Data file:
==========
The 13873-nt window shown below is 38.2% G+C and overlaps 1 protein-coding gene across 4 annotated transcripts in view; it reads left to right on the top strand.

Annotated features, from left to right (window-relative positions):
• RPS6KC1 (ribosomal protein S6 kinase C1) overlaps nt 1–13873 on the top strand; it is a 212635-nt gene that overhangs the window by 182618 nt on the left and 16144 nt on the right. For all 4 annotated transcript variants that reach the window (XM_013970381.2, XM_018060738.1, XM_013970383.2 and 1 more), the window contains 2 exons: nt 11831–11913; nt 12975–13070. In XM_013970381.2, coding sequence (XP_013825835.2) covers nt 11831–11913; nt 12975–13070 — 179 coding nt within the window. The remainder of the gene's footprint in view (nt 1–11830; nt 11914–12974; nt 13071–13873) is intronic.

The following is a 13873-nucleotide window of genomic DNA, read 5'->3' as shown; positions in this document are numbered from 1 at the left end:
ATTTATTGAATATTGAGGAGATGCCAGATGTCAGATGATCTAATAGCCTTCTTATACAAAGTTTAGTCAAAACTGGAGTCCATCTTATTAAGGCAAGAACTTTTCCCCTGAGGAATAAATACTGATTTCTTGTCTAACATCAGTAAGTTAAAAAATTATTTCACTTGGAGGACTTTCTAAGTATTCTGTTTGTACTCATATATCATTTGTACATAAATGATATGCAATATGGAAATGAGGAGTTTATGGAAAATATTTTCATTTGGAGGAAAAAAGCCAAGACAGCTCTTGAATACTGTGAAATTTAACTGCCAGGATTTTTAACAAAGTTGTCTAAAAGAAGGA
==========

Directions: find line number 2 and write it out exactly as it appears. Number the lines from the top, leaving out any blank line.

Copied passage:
Annotated features, from left to right (window-relative positions):